|Partner Organization||Partner Country|
|Università degli Studi di Torino||Italy|
|University of Barcelona||Spain|
|University of Hohenheim||Germany|
|Bellvitge Biomedical Research Institute (IDIBELL)||Spain|
|SLU-Swedish University of Agricultural Sciences||Sweden|
This project investigates the role of carbohydrate quality (CQ) on weight management, appetite and cardiometabolic health in humans as well as underlying mechanisms by which CQ affects consumers. It will also promote career development and mobility of Early Career Scientists (ECS) to foster the new generation of scientists in food and health. Experimental models, clinical approaches and OMICs are used in a multidisciplinary setting. Results will be transferred to industry and disseminated to the scientific community and general public. We take advantage of the data and samples from 12-wk weight-loss study conducted in collaboration with Agrifood industry, investigating weight- and fat-loss after a high fibre vs refined fibre diet. Satiety and gut microbiota have been evaluated as determinants of weight-loss and are analyzing cardiometabolic risk factors and molecular phenotypes associated with weight-loss and cardiometabolic risk profiles using metabolomics and proteomics. Molecular signatures of successful weight-loss and low cardiometabolic risk, will be validated in a prospective cohort of women (n=5022, data already available), and in a corresponding cohort in men (n=5000). Moreover, a rat model has been set up and used to study the potential adverse effects of refined carbohydrates at organ/tissue level and the potential beneficial effects of supplementation with fermentable dietary fibre. Preliminary data suggest adverse effects at a molecular level induced by fructose and galactose, which are to some extent mitigated by addition of fermentable fibre in the diets. Particular focus has been put on studies of metabolic inflammation and effects mediated through AGEs, the gut barrier and microbiota. We will compare preclinical metabolite profiles to metabolic signatures of the human studies to elucidate the molecular alterations associated with weight-loss and cardiometabolic risk in humans (not yet started).
In summary, have/are exploiting (i) metabolomics to discover biomarker panels that can predict tailored advice on high-fibre diets for successful weight-loss (personalized nutrition), (ii) mechanistic studies to identify molecular mechanisms evoked by carbohydrates and (iii) the relationship between perceived satiety and food structure. Results are expected to translate into improved high-fibre foods tailored for optimal metabolic health and weight management for individuals or consumer groups.
It is too early to communicate results at this stage.
It is too early to make any conclusions at this stage. The focus has been on data generation and study planning. It has been progressing smoothly despite COVID-19 and data is currently analysed.
The microstructure of in vitro digested wheat and rye products was very different, with a higher degree of disintegration on wheat products. This will be of relevance when combining with results of metabolomics analysis from the intervention studies.
Rye, compared to wheat, induced some changes in gut microbiota composition, including increased abundance of the butyrate producing Agathobacter and reduced abundance of [Ruminococcus] torques group, which may be related to reductions in low grade inflammation caused by the intervention. Plasma butyrate increased in the rye group. Our data show that an intervention with high fiber rye foods induced some changes in gut microbiota composition and plasma short chain fatty acid concentration, which were associated with improvements in metabolic risk markers as a result of the intervention.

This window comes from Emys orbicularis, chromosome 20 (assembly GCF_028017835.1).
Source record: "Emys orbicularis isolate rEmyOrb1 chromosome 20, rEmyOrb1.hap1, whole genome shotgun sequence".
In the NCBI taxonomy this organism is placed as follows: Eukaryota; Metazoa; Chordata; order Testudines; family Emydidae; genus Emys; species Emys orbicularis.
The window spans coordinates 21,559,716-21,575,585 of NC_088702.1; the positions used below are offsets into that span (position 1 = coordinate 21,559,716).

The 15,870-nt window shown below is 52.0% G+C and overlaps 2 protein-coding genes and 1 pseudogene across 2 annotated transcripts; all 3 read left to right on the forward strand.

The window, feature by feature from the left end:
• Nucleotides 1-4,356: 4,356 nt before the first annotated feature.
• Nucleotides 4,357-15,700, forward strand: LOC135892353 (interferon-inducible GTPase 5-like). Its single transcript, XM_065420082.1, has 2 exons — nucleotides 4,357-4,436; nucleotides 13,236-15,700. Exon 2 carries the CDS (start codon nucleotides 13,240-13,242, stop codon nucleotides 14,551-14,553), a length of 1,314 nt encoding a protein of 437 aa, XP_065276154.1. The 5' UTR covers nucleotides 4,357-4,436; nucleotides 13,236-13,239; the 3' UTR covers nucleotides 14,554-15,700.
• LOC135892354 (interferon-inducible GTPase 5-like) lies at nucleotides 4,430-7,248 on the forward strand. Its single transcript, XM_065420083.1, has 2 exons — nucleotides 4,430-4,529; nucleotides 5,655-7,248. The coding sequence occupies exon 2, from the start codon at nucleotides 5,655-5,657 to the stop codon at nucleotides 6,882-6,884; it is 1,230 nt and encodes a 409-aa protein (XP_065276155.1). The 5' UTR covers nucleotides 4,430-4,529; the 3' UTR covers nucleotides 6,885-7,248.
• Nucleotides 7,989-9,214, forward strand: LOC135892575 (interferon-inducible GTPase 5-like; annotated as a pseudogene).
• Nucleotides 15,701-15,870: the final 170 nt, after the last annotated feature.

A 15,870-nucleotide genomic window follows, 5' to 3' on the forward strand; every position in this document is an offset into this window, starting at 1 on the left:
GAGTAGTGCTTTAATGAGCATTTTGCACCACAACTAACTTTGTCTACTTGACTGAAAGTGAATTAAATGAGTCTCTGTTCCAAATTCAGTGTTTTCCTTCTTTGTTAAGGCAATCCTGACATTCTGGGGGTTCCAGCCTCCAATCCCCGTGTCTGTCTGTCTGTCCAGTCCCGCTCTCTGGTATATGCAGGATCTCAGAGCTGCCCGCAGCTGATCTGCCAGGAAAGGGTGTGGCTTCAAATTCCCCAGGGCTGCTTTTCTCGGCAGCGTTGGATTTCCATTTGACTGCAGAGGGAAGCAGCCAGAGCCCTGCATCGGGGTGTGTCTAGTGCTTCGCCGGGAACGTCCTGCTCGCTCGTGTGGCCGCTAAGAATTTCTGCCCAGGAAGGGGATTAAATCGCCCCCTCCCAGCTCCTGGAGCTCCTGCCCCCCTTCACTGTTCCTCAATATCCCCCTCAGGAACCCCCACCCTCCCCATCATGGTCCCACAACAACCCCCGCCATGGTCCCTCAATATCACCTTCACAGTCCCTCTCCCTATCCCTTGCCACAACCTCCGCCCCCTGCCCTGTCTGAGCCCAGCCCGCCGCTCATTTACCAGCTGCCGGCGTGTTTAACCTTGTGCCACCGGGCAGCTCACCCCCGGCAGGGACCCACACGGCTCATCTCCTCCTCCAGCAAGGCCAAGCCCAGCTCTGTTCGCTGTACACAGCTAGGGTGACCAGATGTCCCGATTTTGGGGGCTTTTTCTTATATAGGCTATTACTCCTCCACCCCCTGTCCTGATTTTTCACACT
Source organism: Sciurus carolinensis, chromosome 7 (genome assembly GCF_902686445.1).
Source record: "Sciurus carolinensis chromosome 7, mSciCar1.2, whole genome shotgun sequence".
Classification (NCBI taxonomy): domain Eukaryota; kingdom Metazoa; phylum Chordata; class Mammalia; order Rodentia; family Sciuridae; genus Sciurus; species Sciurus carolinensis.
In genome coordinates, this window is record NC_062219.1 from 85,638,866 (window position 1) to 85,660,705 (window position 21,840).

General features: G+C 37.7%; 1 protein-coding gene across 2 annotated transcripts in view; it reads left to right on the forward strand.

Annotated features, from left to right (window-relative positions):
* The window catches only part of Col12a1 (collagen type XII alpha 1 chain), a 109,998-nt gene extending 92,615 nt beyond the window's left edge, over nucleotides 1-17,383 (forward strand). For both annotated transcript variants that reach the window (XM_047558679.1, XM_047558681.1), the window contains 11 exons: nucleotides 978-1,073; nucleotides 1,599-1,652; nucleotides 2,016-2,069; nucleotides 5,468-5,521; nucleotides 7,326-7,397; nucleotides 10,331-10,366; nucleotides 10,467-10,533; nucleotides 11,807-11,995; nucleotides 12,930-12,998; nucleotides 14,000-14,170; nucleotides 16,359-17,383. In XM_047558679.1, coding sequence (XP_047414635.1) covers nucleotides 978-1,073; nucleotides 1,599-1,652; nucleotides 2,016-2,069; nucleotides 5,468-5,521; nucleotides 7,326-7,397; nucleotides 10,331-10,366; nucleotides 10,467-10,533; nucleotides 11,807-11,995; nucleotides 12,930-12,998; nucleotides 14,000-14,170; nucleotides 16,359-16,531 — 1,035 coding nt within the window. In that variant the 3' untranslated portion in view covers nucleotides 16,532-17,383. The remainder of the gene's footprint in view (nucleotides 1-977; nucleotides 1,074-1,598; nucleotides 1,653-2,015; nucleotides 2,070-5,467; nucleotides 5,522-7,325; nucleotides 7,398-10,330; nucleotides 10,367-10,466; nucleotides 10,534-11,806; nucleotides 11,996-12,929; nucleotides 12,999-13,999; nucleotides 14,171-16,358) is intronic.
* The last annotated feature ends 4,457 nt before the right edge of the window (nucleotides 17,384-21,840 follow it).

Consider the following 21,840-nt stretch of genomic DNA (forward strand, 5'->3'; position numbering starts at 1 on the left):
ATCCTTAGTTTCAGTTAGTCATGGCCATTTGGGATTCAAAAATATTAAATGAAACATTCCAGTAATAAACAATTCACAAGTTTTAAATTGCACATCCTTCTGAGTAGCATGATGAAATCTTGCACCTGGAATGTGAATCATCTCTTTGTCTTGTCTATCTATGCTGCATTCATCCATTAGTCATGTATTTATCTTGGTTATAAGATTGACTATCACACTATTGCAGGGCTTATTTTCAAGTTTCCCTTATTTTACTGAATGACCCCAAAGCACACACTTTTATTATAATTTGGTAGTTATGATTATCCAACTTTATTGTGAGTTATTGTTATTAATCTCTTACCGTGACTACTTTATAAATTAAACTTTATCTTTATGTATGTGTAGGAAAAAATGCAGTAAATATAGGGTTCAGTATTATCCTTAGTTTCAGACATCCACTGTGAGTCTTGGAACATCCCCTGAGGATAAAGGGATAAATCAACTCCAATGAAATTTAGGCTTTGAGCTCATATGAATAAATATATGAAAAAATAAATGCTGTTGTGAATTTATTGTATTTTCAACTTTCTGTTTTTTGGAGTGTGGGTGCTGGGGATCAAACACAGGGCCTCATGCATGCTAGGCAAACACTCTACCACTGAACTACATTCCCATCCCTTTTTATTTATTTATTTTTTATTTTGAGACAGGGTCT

We found that self-reported appetite measurements under free-living conditions show similar results as self-reported measures under tightly controlled clinical conditions. This suggest that self-reported appetite measures conducted in large scale studies in home-setting works well and could be applied in personalized nutrition studies.
A diet high in fructose resulted in adverse metabolic effects compared with isocaloric control at organ level. The effect was parallelled by adverse effects on inflammation markers, blood lipid profiles and AGEs.
We found a difference in metabolites after high fibre rye intervention vs refined wheat intervention, but none of the metabolites predicted weight-loss.
- The improvements in the targeted-metabolomic methodology would allow a more comprehensive assessment of the gut microbiota metabolism of dietary components, and a more accurate and robust quantification
- Human weight-loss trial plasma samples have been processed and analyzed by UHPLC-MS/MS
- 14 monthly Journal Club meeting sessions and 6 bimonthly ECS webinars have been held
|Authors||Title||Year, Issue, PP||Partners Number||Doi|
|MhD Omar NA*, Dicksved J, Kruger J, Zamaratskaia G, Michaelssson K*, Wolk A*, Frank J*, Landberg R*:||Effects of a diet rich in galactose or fructose, with or without fructooligosaccharides, on gut microbiota composition in rats||2001133|
|Raffaella Mastrocola, Debora Collotta*, Giulia Gaudioso, Marie Le Berre, Alessia Sofia Cento, Gustavo Ferreira Alves* , Fausto Chiazza* , Roberta Verta , Ilaria Bertocchi, Friederike Manig, Michael Hellwig, Francesca Fava , Carlo Cifani , Manuela Aragno, Thomas Henle, Lokesh Joshi, Kieran Tuohy and Massimo Collino*||Effects of Exogenous Dietary Advanced Glycation End Products on the Cross-Talk Mechanisms Linking Microbiota to Metabolic Inflammation.||doi: 10.3390/nu12092497|